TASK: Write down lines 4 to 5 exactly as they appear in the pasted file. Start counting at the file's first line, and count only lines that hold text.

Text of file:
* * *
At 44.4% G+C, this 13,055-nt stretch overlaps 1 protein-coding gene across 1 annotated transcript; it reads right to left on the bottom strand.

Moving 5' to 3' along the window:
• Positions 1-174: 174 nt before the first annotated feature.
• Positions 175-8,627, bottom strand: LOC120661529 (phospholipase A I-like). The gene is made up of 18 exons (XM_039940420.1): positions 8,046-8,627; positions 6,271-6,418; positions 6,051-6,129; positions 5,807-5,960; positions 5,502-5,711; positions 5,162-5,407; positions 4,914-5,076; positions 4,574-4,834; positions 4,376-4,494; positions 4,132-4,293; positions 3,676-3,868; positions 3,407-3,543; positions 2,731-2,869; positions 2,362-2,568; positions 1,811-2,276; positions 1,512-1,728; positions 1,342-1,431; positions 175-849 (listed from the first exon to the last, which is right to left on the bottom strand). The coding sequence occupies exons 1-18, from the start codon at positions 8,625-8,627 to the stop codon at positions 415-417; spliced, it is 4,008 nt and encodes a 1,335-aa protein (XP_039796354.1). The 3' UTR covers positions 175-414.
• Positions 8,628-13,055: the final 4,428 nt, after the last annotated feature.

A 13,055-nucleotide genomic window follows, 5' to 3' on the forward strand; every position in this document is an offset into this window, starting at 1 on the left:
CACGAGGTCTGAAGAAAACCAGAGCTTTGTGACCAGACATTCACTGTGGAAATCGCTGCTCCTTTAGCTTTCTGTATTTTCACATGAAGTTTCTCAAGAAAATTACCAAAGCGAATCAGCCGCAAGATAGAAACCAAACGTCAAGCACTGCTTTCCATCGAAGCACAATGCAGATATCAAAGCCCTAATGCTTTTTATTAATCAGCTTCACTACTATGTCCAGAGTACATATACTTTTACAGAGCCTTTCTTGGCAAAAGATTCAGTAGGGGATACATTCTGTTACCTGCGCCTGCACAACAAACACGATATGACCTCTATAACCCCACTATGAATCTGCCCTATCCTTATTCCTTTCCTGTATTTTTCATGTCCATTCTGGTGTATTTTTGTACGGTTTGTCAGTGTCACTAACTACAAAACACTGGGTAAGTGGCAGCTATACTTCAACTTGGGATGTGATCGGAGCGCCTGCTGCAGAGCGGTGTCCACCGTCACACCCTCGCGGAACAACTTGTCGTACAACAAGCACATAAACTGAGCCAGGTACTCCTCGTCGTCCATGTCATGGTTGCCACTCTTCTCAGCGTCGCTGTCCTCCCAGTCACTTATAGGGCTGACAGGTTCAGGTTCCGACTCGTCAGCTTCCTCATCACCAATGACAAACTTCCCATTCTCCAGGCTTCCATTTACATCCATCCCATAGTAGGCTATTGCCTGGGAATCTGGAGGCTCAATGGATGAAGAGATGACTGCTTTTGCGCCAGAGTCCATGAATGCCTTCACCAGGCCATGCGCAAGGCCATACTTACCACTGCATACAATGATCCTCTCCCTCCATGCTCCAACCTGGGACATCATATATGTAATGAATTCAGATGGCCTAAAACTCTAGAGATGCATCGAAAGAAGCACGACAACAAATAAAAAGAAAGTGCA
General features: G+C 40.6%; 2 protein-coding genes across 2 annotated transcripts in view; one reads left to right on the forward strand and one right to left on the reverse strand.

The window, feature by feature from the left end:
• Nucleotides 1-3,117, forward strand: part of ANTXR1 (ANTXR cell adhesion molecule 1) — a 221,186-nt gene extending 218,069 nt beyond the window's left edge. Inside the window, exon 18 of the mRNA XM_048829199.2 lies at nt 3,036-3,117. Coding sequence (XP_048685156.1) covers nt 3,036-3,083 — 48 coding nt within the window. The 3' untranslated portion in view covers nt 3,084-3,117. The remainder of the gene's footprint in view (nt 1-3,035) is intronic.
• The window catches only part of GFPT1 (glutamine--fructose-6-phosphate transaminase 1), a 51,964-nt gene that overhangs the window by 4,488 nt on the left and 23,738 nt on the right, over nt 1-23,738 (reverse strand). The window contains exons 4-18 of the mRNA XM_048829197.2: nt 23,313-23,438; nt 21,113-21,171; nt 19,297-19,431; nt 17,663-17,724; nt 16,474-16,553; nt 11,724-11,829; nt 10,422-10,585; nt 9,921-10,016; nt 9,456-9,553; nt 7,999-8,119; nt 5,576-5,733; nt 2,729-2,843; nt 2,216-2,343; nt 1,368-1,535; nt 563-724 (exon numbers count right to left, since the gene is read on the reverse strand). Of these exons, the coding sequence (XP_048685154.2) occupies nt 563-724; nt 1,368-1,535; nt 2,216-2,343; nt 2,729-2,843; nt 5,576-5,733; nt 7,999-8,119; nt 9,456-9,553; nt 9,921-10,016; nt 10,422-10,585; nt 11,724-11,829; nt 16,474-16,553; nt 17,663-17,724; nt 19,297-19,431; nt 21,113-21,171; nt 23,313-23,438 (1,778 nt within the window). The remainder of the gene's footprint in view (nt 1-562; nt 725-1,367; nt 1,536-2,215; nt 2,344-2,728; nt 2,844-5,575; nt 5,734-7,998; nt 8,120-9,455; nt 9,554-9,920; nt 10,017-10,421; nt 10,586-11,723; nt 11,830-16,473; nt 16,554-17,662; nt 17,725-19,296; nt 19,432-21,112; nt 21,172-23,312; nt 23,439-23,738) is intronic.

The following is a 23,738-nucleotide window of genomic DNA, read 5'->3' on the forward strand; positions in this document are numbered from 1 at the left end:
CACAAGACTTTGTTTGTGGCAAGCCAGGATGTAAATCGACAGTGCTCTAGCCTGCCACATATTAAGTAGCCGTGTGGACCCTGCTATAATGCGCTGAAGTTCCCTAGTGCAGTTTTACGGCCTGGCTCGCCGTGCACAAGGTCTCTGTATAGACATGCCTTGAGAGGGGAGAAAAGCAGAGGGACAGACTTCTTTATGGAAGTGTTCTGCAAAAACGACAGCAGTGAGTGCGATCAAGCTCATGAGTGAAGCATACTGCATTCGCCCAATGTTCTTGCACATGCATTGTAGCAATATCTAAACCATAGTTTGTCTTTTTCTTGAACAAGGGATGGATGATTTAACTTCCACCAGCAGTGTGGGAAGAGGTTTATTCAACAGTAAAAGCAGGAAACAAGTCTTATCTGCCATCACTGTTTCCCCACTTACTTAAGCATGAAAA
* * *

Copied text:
• Positions 175-8,627, bottom strand: LOC120661529 (phospholipase A I-like). The gene is made up of 18 exons (XM_039940420.1): positions 8,046-8,627; positions 6,271-6,418; positions 6,051-6,129; positions 5,807-5,960; positions 5,502-5,711; positions 5,162-5,407; positions 4,914-5,076; positions 4,574-4,834; positions 4,376-4,494; positions 4,132-4,293; positions 3,676-3,868; positions 3,407-3,543; positions 2,731-2,869; positions 2,362-2,568; positions 1,811-2,276; positions 1,512-1,728; positions 1,342-1,431; positions 175-849 (listed from the first exon to the last, which is right to left on the bottom strand). The coding sequence occupies exons 1-18, from the start codon at positions 8,625-8,627 to the stop codon at positions 415-417; spliced, it is 4,008 nt and encodes a 1,335-aa protein (XP_039796354.1). The 3' UTR covers positions 175-414.
• Positions 8,628-13,055: the final 4,428 nt, after the last annotated feature.